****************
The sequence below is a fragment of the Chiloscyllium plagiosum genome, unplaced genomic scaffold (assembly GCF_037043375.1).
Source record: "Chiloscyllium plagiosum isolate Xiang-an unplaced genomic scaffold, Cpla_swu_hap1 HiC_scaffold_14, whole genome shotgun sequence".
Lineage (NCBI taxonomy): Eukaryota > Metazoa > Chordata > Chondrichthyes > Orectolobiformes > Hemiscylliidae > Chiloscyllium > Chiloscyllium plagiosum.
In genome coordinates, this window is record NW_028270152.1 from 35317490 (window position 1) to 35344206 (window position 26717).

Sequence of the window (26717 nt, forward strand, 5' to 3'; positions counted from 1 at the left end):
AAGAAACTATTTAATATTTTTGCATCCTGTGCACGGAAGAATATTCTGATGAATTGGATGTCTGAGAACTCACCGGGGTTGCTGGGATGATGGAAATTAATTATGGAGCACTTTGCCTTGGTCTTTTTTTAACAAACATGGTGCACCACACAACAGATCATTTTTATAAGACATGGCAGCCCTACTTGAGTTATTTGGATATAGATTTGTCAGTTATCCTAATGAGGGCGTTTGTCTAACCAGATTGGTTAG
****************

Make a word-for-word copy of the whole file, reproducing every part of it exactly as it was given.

The sequence below is a fragment of the Chiloscyllium plagiosum genome, unplaced genomic scaffold (assembly GCF_037043375.1).
Source record: "Chiloscyllium plagiosum isolate Xiang-an unplaced genomic scaffold, Cpla_swu_hap1 HiC_scaffold_14, whole genome shotgun sequence".
Lineage (NCBI taxonomy): Eukaryota > Metazoa > Chordata > Chondrichthyes > Orectolobiformes > Hemiscylliidae > Chiloscyllium > Chiloscyllium plagiosum.
In genome coordinates, this window is record NW_028270152.1 from 35317490 (window position 1) to 35344206 (window position 26717).

Sequence of the window (26717 nt, forward strand, 5' to 3'; positions counted from 1 at the left end):
AAGAAACTATTTAATATTTTTGCATCCTGTGCACGGAAGAATATTCTGATGAATTGGATGTCTGAGAACTCACCGGGGTTGCTGGGATGATGGAAATTAATTATGGAGCACTTTGCCTTGGTCTTTTTTTAACAAACATGGTGCACCACACAACAGATCATTTTTATAAGACATGGCAGCCCTACTTGAGTTATTTGGATATAGATTTGTCAGTTATCCTAATGAGGGCGTTTGTCTAACCAGATTGGTTAG